I know most of us are attached to curriculums, standards, and state tests. But sometimes there's room to wiggle, room to fold in some of our own beliefs. That's how I approach teaching in a public school. The first step is believing. If you don't believe in a technique or philosophy, no matter what it is, it's not going to work. Once you believe, you can fill in the holes with personal ideas and theories that work for you. For example, when I returned from CTL I immediately adjusted my system to help kids personally choose books to read. I've also added reading and analyzing poetry as more of a standard practice to teach vocabulary, comprehension, and creative writing (not just a genre study). They are not drastic changes, just little adjustments to the system. "Believing" and small steps keep teaching and learning fluid and fresh. But remember, believing is the first step.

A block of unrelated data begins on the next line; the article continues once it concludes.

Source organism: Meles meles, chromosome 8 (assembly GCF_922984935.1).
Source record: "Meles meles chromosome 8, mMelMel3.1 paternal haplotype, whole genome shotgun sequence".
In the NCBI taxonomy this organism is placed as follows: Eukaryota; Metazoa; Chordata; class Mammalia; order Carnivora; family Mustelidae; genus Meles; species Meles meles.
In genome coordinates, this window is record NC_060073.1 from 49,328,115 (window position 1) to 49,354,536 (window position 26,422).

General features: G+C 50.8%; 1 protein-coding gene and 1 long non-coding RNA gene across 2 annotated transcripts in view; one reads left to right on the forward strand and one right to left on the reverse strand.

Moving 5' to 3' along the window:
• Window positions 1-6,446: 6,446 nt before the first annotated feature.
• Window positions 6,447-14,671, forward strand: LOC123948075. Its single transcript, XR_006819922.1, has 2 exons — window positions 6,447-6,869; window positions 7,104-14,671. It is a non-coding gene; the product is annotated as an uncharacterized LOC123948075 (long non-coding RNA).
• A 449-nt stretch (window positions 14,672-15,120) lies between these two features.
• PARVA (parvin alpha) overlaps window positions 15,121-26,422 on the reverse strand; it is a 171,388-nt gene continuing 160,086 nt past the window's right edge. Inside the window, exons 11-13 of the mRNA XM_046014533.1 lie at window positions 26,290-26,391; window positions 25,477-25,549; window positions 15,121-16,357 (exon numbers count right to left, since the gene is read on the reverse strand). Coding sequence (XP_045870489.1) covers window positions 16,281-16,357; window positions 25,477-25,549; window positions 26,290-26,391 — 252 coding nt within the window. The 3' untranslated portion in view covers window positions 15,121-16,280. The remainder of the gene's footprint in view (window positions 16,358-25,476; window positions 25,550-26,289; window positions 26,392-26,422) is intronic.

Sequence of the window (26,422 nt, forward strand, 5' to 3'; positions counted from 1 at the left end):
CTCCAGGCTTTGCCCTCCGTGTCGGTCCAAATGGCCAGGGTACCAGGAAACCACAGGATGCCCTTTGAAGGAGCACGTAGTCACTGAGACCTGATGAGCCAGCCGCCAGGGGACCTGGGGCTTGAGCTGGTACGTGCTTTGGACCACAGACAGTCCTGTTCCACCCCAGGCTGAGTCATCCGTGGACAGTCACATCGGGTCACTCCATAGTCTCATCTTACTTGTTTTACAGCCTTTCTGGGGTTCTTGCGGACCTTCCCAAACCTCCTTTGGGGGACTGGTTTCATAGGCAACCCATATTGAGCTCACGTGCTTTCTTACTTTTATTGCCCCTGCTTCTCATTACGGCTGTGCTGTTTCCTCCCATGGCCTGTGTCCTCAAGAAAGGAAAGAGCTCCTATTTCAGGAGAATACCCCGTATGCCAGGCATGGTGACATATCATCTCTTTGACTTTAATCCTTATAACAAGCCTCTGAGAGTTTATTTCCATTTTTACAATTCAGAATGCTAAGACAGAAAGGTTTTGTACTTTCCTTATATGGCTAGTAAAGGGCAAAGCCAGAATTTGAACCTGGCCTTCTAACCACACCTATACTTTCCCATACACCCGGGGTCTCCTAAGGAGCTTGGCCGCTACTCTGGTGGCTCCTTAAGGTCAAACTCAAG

I'd love to hear how about the life-changing experience you have had, and how you've changed, tweaked or honed your own teaching style and philosophy. And how can we bring some of these practices to a public school setting? I hear so many teachers say, "I can't do [whatever it is that someone's doing on an independent school"] but I'd love to change that narrative to, "Here's what we CAN do!" Indeed, the smallest changes can sometimes have the biggest impact.